If $$A$$ is the total length of your arm and axe handle, and $$x$$ is the angle your arm makes with the ground, then the height of the end of the axe handle above the ground is: $$A\sin x$$.

If the blade of the axe makes a right angle with the handle, and has length $$B$$, then the height of the tip of the blade above the end of the axe handle will be $$B\cos x$$.

Thus $$A\sin x +B \cos x$$ is just the height of the tip of the blade. Clearly this is also $$\sqrt{A^2+B^2}\sin(x+\theta)$$.

• Not only does this explain why you get a sinusoidal function (if both functions in the sum have the same period), it also gives you a fine geometric way to decide exactly what the sum function is. Commented Aug 11 at 16:03

$$\def\ed{\stackrel{\text{def}}{=}}$$ As R.. GitHub STOP HELPING ICE notes in a comment, and athanos lee mentions in his answer, a linear combination of sine functions is another sinusoidal function only if the two functions have the same frequency. When the frequencies of the two sine functions differ, the resulting sine-like function varies periodically in amplitude between the difference between the amplitudes of the two summands and the sum of their amplitudes, with a frequency equal to the difference between their frequencies. This variation in amplitude is referred to as a "beat". The same device of rotating lines used in several of the other answers can be used to give a nice geometrical explanation of this more general case.

In the diagram below, the points $$\ F\$$ and $$\ G\$$ are revolving around the origin at fixed distances, $$\ A\$$ and $$\ B\ ,$$ respectively, with $$\ A\ge B\ ,$$ and with fixed angular velocities, $$\ \omega_1\$$ and $$\ \omega_2\$$ radians per unit time, respectively. At $$\ t=0\ ,\ F\$$ was located on the $$\ x-$$axis, at $$\ (A,0) ,$$ while $$\ G\$$ was located at the point $$\ (B\cos\varphi,B\sin\varphi)\ .$$ At time $$\ t\ ,$$ the $$\ y-$$coordinates of $$\ F\$$ and $$\ G\$$ will therefore be $$\ A\sin\big(\omega_1t\big)\$$ and $$\ B\sin\big(\omega_2t+\varphi\big)\ ,$$ respectively. If $$\ \vec{OH}\ed\,\vec{OF}+\vec{OG}=\vec{OF}+\vec{FH}\ ,$$ then the $$\ y-$$coordinate of $$\ H\$$ will be the sum, $$\ A\sin\big(\omega_1t\big)+B\sin\big(\omega_2t+\varphi\big)\ ,$$ of those of $$\ F\$$ and $$\ G\ .$$

On the other hand, $$\ H\$$ revolves around $$\ O\$$ with a variable angular velocity $$\ \omega_1+\theta'(t)\ ,$$ where $$\ \theta(t)=\angle FOH^\color{red}{\dagger}\ ,$$ and its distance, $$\ L(t)\$$ say, from $$\ O\$$ also varies. Therefore, its $$\ y-$$coordinate is also equal to $$\ L(t)\sin\big(\omega_1t+\theta(t)\big)\ ,$$ and this is not a sinusoidal function unless $$\ \omega_1=\omega_2\ .$$ Since $$\ FH\$$ is parallel to $$\ OG\ ,$$ it follows that the angle between the extension of the line segment $$\ OF\$$ and the line segment $$\ FH\$$ is the same as $$\ \angle GOH=\,\big(\omega_1-\omega_2\big)t-\varphi\ .$$ Thus, if $$\ \omega_1\ne\omega_2\ ,$$ then the line segment $$\ FG\$$ rotates around the (moving) point $$\ F\$$ with a fixed angular velocity $$\ \big|\omega_1-\omega_2\big|\$$ relative to the line segment $$\ OF\ .$$ The rotation will be clockwise if $$\ \omega_1<\omega_2\ ,$$ or anticlockwise if $$\ \omega_1>\omega_2\ .$$ It's clear, therefore, that $$\ L(t)\$$ then oscillates with period $$\ \frac{2\pi}{|\omega_1-\omega_2|}\$$ between a minimum of $$\ A-B\$$ and a maximum of $$\ A+B\ .$$ Likewise, $$\ \theta(t)\$$ oscillates with the same period between a minimum of $$\ {-}\arcsin\left(\frac{B}{A}\right)\$$ and a maximum of $$\ \arcsin\left(\frac{B}{A}\right)^\color{red}{\dagger\dagger}\ .$$ The functions $$\ L(t)\$$ and $$\ \theta(t)\$$ are in fact given by \begin{align} L(t)&=\sqrt{A^2+B^2+2AB\cos\big(\big(\omega_1-\omega_2\big)t-\varphi\big)}\\ \theta(t)&=\sigma(t)\arccos\left(\frac{A^2+L(t)^2-B^2}{2AL(t)}\right)\\ &\hspace{-1em}=\sigma(t)\arccos\left(\frac{A+B\cos\big(\big(\omega_1-\omega_2\big)t-\varphi\big)}{\sqrt{A^2+B^2+2AB\cos\big(\big(\omega_1-\omega_2\big)t-\varphi\big)}}\right)\ , \end{align} where \begin{align} \sigma(t)&\ed\cases{1&if \ 0<\big(\omega_1-\omega_2\big)-\varphi\pmod{2\pi}<\pi\\ 0&if \ \big(\omega_1-\omega_2\big)-\varphi\pmod{2\pi}\in\{0,\pi\} \\ -1&if \ \pi<\big(\omega_1-\omega_2\big)-\varphi\pmod{2\pi}}\\ &=\text{sgn}\left(\sin\big(\big(\omega_1-\omega_2\big)t-\varphi\big)\right)\ . \end{align} The sign factor $$\ \sigma(t)\$$ in the above expression is necessary because the arccos function is non-negative for all the values assumed by its argument, whereas $$\ \theta(t)\$$ is negative whenever $$\ \pi<\big(\big(\omega_1-\omega_2\big)-\,\varphi\big)\pmod{2\pi}\ .$$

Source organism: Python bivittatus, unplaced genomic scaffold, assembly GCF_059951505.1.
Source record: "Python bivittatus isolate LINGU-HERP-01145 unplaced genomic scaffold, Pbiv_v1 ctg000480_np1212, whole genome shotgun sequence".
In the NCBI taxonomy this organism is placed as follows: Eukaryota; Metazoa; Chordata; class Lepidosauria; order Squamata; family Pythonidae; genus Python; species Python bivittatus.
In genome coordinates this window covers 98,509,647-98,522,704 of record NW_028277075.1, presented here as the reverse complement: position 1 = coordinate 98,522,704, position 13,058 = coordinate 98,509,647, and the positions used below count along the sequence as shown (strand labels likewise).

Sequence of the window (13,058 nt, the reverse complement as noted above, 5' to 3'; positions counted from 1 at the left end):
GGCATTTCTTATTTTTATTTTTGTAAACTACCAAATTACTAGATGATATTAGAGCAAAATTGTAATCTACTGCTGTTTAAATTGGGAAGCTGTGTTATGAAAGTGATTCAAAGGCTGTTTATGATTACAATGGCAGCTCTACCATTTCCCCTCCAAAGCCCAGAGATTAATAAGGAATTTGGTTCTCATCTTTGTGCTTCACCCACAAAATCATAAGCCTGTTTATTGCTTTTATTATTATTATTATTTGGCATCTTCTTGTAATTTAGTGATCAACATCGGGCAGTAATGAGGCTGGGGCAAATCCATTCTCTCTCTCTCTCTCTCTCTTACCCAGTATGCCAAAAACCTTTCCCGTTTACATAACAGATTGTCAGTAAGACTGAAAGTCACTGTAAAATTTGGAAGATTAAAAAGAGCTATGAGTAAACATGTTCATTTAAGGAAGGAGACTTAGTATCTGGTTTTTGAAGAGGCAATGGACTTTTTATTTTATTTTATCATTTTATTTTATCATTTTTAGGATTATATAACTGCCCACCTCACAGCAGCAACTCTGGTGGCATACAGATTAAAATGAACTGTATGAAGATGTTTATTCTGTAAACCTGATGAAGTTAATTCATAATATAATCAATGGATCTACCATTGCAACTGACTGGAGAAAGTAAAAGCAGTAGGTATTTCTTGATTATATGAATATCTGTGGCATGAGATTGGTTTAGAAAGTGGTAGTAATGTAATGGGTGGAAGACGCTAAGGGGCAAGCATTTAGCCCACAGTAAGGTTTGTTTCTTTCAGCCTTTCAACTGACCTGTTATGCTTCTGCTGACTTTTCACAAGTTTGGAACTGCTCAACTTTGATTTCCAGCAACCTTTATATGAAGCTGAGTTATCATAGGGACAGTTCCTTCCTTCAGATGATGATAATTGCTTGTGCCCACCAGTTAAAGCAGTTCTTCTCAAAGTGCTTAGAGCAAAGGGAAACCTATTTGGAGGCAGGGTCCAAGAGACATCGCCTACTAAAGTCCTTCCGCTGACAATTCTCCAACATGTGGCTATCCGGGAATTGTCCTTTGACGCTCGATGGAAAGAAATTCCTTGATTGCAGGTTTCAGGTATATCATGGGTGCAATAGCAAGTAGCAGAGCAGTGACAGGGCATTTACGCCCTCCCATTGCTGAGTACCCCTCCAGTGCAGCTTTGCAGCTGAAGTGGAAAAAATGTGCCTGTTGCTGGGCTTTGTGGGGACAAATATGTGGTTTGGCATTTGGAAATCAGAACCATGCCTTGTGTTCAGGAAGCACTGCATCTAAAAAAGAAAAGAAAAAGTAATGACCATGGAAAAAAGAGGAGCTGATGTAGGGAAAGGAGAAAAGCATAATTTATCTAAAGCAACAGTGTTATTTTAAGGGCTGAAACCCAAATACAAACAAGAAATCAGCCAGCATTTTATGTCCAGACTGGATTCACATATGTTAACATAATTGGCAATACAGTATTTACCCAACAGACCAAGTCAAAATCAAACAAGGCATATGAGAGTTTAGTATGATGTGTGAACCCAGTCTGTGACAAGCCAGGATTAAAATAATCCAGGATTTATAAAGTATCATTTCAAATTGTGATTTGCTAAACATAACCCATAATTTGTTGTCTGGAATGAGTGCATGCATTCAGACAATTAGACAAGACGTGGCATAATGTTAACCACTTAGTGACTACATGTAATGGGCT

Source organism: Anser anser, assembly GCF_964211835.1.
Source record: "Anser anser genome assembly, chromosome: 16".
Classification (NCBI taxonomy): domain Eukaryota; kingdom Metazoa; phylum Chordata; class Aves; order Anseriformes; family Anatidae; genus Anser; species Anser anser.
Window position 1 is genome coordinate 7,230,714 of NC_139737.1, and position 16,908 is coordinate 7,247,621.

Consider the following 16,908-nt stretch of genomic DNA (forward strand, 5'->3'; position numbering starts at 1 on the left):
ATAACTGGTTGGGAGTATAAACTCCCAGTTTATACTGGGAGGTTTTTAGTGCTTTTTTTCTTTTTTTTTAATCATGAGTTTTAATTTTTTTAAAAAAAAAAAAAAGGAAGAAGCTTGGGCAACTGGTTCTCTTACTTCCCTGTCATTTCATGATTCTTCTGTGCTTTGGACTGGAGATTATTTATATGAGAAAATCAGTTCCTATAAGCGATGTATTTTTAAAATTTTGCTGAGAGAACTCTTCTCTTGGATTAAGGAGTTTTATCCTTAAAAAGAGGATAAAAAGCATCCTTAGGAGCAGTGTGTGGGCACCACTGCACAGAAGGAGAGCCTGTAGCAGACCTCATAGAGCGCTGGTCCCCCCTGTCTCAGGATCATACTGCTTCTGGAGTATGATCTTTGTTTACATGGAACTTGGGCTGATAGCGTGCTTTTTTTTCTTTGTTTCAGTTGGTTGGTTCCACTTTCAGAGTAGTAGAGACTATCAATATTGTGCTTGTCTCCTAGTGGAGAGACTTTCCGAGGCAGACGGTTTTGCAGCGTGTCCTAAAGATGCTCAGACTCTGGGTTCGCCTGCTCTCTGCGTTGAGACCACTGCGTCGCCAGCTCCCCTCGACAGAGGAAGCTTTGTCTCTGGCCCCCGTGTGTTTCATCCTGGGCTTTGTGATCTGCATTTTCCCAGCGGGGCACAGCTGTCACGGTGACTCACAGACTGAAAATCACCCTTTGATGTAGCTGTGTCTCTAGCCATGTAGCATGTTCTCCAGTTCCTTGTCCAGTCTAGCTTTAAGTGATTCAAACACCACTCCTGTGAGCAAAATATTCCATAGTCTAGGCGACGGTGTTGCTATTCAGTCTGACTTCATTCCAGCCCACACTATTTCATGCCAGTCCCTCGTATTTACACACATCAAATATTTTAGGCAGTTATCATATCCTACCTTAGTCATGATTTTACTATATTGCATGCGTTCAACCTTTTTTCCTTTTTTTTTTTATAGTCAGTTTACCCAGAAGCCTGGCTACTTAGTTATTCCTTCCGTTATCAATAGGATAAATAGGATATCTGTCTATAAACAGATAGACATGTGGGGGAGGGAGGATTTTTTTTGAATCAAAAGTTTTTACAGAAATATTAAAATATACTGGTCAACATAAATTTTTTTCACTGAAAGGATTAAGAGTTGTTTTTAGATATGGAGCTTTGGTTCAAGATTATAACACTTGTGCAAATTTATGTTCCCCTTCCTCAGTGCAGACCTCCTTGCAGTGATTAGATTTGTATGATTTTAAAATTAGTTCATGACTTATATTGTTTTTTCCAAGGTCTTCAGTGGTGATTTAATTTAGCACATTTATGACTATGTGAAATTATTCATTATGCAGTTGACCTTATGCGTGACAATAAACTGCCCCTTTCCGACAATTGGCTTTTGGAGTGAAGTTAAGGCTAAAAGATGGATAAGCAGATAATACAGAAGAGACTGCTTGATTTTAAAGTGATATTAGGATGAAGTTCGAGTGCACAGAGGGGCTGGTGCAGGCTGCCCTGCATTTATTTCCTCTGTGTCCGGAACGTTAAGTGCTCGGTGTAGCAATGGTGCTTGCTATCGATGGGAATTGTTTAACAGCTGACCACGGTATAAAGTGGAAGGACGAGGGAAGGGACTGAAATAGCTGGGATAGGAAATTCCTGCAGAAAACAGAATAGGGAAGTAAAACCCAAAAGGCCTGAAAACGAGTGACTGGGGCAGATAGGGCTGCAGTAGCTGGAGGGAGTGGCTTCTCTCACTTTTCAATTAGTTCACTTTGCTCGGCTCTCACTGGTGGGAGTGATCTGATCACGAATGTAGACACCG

If $$\ \omega_1=\omega_2\ ,$$ then $$\ L(t)\$$ and $$\ \theta(t)\$$ are both constant , the length of the line $$\ OH\$$ remains fixed, it rotates about $$\ O\$$ with constant angular velocity, and the $$\ y-$$coordinate of $$\ H\$$ is then a sinusoidal function of time, $$\ L\sin\big(\omega_1t+\theta)\ ,$$ the case treated in all the other answers.

Here's a Desmos animation to illustrate the case $$\ \omega_1\ne\omega_2\ ,$$ and here's one to illustrate the case $$\ \omega_1=\omega_2\ .$$